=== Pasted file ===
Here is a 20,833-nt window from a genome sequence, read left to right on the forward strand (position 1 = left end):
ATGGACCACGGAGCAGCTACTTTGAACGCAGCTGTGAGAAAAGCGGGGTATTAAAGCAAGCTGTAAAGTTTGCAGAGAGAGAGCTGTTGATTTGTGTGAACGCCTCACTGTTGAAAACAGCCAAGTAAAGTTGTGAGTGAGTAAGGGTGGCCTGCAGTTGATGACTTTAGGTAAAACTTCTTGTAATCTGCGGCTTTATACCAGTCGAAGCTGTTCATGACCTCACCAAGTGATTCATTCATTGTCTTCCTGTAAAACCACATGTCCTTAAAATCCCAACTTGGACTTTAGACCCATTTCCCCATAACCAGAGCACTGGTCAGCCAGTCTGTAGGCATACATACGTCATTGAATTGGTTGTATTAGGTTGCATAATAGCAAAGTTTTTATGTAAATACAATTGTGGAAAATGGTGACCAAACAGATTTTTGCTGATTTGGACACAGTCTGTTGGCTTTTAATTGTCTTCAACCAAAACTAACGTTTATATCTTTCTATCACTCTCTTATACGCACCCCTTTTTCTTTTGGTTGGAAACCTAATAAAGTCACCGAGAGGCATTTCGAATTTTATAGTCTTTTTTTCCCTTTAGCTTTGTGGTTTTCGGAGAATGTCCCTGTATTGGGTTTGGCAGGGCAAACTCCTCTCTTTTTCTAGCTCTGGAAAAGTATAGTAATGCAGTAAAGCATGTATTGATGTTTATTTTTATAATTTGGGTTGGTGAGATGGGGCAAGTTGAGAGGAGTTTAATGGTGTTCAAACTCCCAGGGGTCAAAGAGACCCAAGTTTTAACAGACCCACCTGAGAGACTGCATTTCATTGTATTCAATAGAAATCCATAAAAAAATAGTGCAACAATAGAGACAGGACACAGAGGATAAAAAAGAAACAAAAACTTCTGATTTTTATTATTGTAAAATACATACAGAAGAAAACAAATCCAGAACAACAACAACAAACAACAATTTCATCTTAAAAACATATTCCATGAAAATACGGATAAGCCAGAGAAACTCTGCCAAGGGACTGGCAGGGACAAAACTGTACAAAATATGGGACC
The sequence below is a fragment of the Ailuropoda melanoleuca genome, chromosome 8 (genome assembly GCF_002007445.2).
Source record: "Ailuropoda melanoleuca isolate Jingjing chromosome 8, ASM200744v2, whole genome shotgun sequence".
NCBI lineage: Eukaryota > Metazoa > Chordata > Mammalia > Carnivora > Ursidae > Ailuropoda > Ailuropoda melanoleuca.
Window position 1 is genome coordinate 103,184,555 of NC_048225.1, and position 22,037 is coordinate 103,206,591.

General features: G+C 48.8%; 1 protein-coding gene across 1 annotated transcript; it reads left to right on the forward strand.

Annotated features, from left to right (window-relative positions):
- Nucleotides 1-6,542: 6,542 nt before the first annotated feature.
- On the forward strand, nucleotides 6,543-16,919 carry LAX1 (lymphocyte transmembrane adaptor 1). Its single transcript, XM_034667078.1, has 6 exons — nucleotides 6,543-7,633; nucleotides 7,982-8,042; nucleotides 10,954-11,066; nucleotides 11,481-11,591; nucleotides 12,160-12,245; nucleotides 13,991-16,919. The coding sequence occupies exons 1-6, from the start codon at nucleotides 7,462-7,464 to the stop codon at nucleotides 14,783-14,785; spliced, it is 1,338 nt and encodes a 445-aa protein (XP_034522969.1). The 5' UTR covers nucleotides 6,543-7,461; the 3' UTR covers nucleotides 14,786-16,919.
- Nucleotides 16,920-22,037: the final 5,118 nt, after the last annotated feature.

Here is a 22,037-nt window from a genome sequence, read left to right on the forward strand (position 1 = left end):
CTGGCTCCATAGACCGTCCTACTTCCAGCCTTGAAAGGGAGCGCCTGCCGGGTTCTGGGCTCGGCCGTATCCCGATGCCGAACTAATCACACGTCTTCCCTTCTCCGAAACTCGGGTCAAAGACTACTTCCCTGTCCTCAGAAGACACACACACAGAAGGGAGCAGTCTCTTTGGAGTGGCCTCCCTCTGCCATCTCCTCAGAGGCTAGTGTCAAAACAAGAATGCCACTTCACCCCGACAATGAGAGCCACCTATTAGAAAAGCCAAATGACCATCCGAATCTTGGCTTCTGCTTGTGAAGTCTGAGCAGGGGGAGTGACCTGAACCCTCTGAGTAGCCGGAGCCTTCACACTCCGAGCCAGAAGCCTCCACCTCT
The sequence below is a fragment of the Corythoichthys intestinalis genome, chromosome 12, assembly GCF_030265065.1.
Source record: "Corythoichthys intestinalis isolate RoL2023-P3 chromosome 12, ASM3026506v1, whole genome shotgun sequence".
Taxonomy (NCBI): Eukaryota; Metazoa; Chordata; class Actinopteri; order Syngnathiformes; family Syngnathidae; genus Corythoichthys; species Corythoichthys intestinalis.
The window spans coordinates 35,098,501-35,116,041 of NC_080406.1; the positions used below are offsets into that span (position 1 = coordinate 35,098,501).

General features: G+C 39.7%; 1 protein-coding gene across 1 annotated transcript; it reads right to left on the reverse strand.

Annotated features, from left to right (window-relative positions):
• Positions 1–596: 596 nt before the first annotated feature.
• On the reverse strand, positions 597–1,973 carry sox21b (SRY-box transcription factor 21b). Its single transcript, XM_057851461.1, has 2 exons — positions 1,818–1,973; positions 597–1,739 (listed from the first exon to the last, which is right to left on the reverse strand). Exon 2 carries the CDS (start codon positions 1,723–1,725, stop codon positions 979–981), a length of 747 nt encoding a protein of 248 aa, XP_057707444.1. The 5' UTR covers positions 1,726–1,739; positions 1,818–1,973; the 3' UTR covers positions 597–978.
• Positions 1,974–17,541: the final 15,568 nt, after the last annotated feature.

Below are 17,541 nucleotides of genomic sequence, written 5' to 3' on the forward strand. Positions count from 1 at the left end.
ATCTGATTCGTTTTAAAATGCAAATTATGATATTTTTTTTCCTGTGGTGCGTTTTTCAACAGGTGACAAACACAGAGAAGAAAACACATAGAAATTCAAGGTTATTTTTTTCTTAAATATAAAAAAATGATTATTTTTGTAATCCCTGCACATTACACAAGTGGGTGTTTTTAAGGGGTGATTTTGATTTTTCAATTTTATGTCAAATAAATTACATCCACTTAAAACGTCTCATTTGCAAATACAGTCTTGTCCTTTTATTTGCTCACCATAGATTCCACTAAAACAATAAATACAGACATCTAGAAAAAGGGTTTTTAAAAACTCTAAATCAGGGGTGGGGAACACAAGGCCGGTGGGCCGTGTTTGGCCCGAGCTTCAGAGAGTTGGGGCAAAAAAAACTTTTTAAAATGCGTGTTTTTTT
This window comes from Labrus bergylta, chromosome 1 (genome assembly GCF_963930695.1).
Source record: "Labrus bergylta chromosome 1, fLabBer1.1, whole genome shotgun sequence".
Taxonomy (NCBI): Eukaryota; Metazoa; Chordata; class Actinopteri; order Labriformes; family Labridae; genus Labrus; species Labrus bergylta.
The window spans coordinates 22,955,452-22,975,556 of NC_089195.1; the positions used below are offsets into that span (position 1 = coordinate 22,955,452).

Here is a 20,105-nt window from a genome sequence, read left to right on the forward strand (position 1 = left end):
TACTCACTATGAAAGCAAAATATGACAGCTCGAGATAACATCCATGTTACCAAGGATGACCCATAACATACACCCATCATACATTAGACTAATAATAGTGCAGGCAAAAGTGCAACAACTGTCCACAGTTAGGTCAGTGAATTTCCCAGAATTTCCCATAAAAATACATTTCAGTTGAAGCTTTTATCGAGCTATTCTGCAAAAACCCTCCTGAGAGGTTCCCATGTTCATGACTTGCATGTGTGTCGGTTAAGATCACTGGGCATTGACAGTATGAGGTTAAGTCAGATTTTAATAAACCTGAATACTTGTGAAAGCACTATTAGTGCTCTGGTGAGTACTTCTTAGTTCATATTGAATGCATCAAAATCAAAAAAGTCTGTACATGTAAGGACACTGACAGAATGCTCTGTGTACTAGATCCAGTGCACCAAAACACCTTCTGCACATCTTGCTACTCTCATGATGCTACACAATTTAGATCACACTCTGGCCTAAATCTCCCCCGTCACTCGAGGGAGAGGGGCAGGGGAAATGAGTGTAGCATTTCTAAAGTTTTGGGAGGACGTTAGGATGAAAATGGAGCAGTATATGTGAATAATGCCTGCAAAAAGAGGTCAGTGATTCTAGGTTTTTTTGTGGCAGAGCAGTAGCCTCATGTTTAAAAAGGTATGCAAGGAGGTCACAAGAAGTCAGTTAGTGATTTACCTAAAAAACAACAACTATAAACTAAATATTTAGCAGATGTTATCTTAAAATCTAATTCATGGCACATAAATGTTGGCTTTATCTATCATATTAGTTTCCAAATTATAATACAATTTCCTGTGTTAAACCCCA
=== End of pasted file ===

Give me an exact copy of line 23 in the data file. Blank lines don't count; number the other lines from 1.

Below are 17,541 nucleotides of genomic sequence, written 5' to 3' on the forward strand. Positions count from 1 at the left end.